Immigrants pay more for premiums than they get in health benefits, study says

Immigrants paid 12.6 percent of premiums to private health insurers in 2014 but represented only 9.1 percent of the health insurers' expenses, according to a study published in the October issue of Health Affairs.

For the study, researchers from Boston-based Harvard Medical School analyzed 2008-14 data from the Medical Expenditure Panel Survey. The survey provides information on healthcare spending and premium contributions for U.S. households. Researchers used the data to examine what private insurers spent per enrollee versus the premiums paid by the enrollee in a given year.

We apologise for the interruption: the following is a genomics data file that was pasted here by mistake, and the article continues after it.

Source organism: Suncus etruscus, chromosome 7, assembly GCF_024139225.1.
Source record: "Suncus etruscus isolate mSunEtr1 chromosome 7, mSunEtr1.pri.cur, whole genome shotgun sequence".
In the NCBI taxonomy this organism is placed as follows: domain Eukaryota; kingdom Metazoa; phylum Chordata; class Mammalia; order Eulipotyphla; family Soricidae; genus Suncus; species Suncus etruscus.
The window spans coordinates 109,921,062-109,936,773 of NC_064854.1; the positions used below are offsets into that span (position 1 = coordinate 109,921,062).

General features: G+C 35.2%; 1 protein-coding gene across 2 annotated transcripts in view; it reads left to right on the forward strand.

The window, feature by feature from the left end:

The study found immigrants paid $1,123 more in premiums per enrollee than what the health insurer paid for their care in 2014. This offsets a deficit of $163 per U.S.-born enrollee, according to the report. Even after 10 years as a U.S. resident, immigrants' net subsidy persisted. The surplus premiums of immigrants totaled $174.4 billion from 2008-14.

"These findings suggest that policies curtailing immigration could reduce the numbers of 'actuarially desirable' people with private insurance, thereby weakening the risk pool," according to the researchers.

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